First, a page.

Some days just leave you stunned. While I made coffee this morning, I read my paper’s account of the slaughter of poor Nick Berg, dead at age 26 because he was in the wrong country at the wrong time.
My eye drifted down the counter to a small stack of items we bought to send our nephew, an Army soldier stationed in the Sunni Triangle. A brand of cigarettes favored by many that are not readily available in the war zone. Hard butterscotch candies. Sun screen. Things he’d asked for. Still, they seemed such an inadequate offering to a young man who, with 130,000 of his fellows, is risking his life daily in the bleak reality of Iraq. Looking at these few items reminded me somehow of the opening chapter of Tim O’Brien’s much-admired Vietnam book, "The Things They Carried," which I had read years ago. I looked it up on the Web. Here’s an excerpt:
"The things they carried were largely determined by necessity. Among the necessities or near-necessities were P-38 can openers, pocket knives, heat tabs, wrist watches, dog tags, mosquito repellent, chewing gum, candy, cigarettes, salt tablets, packets of Kool-Aid, lighters, matches, sewing kits, Military payment Certificates, C rations, and two or three canteens of water.
"Together, these items weighed between fifteen and twenty pounds, depending upon a man's habits or rate of metabolism. Henry Dobbins, who was a big man, carried extra rations; he was especially fond of canned peaches in heavy syrup over pound cake. Dave Jensen, who practiced field hygiene, carried a toothbrush, dental floss, and several hotel-size bars of soap he'd stolen on R&R in Sydney, Australia. Ted Lavender, who was scared, carried tranquilizers until he was shot in the head outside the village of Than Khe in mid-April.
"By necessity, and because it was SOP, they all carried steel helmets that weighed five pounds including the liner and camouflage cover. They carried the standard fatigue jackets and trousers. Very few carried underwear. On their feet they carried jungle boots-2.1 pounds - and Dave Jensen carried three pairs of socks and a can of Dr. Scholl's foot powder as a precaution against trench foot. Until he was shot, Ted Lavender carried six or seven ounces of premium dope, which for him was a necessity. Mitchell Sanders, the RTO, carried condoms. Norman Bowker carried a diary. Rat Kiley carried comic books. Kiowa, a devout Baptist, carried an illustrated New Testament that had been presented to him by his father, who taught Sunday school in Oklahoma City, Oklahoma. As a hedge against bad times, however, Kiowa also carried his grandmother's distrust of the white man, his grandfather's old hunting hatchet.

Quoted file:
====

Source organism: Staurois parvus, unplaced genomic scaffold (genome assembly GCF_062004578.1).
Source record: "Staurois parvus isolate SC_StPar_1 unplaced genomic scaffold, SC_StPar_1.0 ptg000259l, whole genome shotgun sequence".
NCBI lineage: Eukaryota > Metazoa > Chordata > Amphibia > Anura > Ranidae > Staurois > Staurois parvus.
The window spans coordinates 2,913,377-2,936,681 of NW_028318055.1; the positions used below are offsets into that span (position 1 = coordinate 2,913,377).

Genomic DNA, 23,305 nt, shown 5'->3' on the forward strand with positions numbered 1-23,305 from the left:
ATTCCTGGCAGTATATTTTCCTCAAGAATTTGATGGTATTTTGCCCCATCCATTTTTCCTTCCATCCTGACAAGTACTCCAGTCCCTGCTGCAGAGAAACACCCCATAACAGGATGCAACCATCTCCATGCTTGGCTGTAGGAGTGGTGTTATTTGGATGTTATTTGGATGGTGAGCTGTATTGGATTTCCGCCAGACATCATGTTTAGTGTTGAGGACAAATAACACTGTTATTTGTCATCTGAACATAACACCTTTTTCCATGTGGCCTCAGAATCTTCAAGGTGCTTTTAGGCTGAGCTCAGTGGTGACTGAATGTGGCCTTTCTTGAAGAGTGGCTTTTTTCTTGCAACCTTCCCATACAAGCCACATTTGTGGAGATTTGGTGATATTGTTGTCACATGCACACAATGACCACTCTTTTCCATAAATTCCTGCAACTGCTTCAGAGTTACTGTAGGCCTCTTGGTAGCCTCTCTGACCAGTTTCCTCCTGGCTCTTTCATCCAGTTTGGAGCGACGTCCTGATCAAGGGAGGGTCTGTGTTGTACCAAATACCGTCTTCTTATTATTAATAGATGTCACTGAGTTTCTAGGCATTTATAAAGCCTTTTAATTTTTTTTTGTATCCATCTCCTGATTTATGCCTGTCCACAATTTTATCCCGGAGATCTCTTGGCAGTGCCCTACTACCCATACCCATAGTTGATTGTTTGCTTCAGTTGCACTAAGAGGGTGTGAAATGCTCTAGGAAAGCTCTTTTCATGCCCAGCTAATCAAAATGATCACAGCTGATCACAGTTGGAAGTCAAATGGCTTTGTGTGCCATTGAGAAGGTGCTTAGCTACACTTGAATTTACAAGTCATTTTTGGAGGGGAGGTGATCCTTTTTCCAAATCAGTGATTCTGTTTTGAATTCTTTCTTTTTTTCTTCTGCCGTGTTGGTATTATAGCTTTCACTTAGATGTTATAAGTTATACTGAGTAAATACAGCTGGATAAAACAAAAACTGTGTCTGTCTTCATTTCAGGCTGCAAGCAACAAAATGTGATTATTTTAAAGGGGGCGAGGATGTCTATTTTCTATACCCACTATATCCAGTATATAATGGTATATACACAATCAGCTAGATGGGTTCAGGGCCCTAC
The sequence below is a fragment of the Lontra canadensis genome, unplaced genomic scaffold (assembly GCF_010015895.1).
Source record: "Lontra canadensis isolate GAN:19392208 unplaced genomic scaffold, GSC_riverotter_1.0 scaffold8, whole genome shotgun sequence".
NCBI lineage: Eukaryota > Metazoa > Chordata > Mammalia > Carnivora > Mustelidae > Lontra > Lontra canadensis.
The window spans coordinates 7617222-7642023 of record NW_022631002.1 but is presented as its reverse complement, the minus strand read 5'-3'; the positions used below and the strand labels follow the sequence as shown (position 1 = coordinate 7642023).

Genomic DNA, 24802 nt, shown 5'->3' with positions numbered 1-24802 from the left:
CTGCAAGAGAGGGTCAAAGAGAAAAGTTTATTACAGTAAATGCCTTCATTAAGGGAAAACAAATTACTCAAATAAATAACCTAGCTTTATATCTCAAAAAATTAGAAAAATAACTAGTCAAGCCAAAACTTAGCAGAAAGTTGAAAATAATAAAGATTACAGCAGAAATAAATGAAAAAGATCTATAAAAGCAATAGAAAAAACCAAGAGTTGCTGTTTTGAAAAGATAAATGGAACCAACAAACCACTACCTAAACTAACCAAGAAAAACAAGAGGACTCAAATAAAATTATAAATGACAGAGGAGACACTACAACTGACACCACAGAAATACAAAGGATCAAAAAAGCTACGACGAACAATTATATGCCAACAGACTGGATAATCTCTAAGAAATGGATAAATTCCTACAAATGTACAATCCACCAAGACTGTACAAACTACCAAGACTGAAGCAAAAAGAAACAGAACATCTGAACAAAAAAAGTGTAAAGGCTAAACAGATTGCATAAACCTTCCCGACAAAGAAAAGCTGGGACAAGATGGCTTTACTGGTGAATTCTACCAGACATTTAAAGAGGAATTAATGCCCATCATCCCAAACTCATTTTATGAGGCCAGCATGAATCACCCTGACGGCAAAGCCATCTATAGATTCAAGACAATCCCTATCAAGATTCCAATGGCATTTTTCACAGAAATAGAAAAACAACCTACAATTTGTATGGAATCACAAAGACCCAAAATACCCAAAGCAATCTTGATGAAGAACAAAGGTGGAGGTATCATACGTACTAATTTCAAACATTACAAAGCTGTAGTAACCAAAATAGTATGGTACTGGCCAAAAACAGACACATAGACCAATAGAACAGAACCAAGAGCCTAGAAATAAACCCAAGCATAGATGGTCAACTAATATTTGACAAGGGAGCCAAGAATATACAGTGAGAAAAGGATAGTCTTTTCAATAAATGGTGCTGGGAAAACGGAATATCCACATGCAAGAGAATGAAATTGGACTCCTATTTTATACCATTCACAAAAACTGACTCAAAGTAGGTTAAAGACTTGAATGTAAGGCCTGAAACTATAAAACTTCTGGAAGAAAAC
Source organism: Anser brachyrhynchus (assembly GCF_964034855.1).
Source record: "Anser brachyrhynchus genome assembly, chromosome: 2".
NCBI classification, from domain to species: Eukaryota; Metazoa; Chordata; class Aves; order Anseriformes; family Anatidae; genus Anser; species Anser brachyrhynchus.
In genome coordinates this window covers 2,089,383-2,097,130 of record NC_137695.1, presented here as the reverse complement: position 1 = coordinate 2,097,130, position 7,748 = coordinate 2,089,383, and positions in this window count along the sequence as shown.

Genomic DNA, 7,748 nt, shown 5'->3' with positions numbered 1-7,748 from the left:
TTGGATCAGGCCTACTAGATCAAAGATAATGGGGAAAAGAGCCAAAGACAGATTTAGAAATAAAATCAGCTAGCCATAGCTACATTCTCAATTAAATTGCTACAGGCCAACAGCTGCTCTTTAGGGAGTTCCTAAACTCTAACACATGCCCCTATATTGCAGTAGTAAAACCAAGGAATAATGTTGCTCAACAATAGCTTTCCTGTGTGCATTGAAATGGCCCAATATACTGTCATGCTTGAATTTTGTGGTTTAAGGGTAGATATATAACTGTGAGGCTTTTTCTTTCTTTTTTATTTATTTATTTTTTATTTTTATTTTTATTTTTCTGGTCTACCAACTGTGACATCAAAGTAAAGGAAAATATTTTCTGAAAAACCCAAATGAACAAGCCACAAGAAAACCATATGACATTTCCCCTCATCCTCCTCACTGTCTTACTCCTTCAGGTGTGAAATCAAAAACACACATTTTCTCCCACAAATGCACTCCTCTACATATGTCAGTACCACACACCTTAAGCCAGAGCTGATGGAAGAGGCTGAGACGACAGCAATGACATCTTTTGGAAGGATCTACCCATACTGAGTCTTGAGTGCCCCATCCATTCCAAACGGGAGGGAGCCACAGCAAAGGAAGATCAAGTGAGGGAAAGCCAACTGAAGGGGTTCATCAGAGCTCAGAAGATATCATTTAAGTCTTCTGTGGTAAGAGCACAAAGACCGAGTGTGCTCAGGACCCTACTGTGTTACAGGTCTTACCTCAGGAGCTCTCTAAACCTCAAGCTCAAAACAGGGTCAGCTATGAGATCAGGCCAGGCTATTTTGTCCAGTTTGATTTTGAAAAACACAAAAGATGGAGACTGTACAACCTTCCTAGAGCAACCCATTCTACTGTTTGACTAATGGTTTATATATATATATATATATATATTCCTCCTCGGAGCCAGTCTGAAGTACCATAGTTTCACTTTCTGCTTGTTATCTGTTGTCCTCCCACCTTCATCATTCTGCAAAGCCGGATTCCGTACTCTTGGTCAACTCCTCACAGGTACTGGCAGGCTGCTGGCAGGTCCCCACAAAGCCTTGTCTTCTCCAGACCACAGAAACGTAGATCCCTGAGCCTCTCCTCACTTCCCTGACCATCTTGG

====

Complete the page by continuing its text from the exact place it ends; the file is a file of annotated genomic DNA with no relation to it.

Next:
"Necessity dictated. Because the land was mined and booby-trapped, it was SOP for each man to carry a steel-centered, nylon-covered flak jacket, which weighed 6.7 pounds, but which on hot days seemed much heavier. Because you could die so quickly, each man carried at least one large compress bandage, usually in the helmet band for easy access. Because the nights were cold, and because the monsoons were wet, each carried a green plastic poncho that could be used as a raincoat or groundsheet or makeshift tent. With its quilted liner, the poncho weighed almost two pounds, but it was worth every ounce. In April, for instance, when Ted Lavender was shot, they used his poncho to wrap him up, then to carry him across the paddy, then to lift him into the chopper that took him away." There's much more and you can read it all here.
O’Brien’s story specifies, in vivid detail, the things our troops carried to try to keep themselves alive. Our men and women are better equipped today – though my nephew’s mom had to come up with $1,200 to buy his body armor because the Army had none – but their lives differ only in detail, not in fundamental reality, from those of previous wars. And as O’Brien reminds us, their true burdens are those they carry in their hearts. It’s the human condition.
I’ve done some traveling to uncomfortable places (though nothing like Iraq, certainly) and I always found it was the simple little everyday items, the familiar, that helped me deal with the unfamiliar, the alien. So we’ll pack the cigarettes, the candy and the sunscreen and dispatch them to Iraq and think good thoughts about the day when our nephew and the rest of our soldiers can return to their real lives.
But it is hard to see how we’re going to get from here to there anytime soon.